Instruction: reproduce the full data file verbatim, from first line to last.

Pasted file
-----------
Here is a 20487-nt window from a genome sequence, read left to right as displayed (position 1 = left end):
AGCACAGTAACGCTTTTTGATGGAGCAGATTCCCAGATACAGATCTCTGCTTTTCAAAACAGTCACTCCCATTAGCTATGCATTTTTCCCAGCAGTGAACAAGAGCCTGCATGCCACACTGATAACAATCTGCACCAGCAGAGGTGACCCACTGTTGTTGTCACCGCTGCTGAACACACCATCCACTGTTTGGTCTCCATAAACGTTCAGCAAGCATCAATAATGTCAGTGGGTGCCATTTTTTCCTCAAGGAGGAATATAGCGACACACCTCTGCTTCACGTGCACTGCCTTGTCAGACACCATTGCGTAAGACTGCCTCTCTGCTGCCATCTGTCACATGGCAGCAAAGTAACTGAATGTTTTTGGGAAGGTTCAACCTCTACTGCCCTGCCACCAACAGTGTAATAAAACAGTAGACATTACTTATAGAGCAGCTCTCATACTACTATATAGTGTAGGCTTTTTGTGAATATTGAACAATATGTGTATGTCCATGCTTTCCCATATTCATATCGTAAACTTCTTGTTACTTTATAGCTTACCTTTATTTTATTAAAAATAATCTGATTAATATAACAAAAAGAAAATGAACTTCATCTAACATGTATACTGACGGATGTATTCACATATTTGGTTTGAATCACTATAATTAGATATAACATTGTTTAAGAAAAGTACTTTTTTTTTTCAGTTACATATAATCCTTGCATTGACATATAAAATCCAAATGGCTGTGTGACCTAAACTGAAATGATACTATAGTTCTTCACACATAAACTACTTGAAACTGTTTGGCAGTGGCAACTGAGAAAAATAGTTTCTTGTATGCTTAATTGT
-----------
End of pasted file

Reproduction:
Here is a 20487-nt window from a genome sequence, read left to right as displayed (position 1 = left end):
AGCACAGTAACGCTTTTTGATGGAGCAGATTCCCAGATACAGATCTCTGCTTTTCAAAACAGTCACTCCCATTAGCTATGCATTTTTCCCAGCAGTGAACAAGAGCCTGCATGCCACACTGATAACAATCTGCACCAGCAGAGGTGACCCACTGTTGTTGTCACCGCTGCTGAACACACCATCCACTGTTTGGTCTCCATAAACGTTCAGCAAGCATCAATAATGTCAGTGGGTGCCATTTTTTCCTCAAGGAGGAATATAGCGACACACCTCTGCTTCACGTGCACTGCCTTGTCAGACACCATTGCGTAAGACTGCCTCTCTGCTGCCATCTGTCACATGGCAGCAAAGTAACTGAATGTTTTTGGGAAGGTTCAACCTCTACTGCCCTGCCACCAACAGTGTAATAAAACAGTAGACATTACTTATAGAGCAGCTCTCATACTACTATATAGTGTAGGCTTTTTGTGAATATTGAACAATATGTGTATGTCCATGCTTTCCCATATTCATATCGTAAACTTCTTGTTACTTTATAGCTTACCTTTATTTTATTAAAAATAATCTGATTAATATAACAAAAAGAAAATGAACTTCATCTAACATGTATACTGACGGATGTATTCACATATTTGGTTTGAATCACTATAATTAGATATAACATTGTTTAAGAAAAGTACTTTTTTTTTTCAGTTACATATAATCCTTGCATTGACATATAAAATCCAAATGGCTGTGTGACCTAAACTGAAATGATACTATAGTTCTTCACACATAAACTACTTGAAACTGTTTGGCAGTGGCAACTGAGAAAAATAGTTTCTTGTATGCTTAATTGT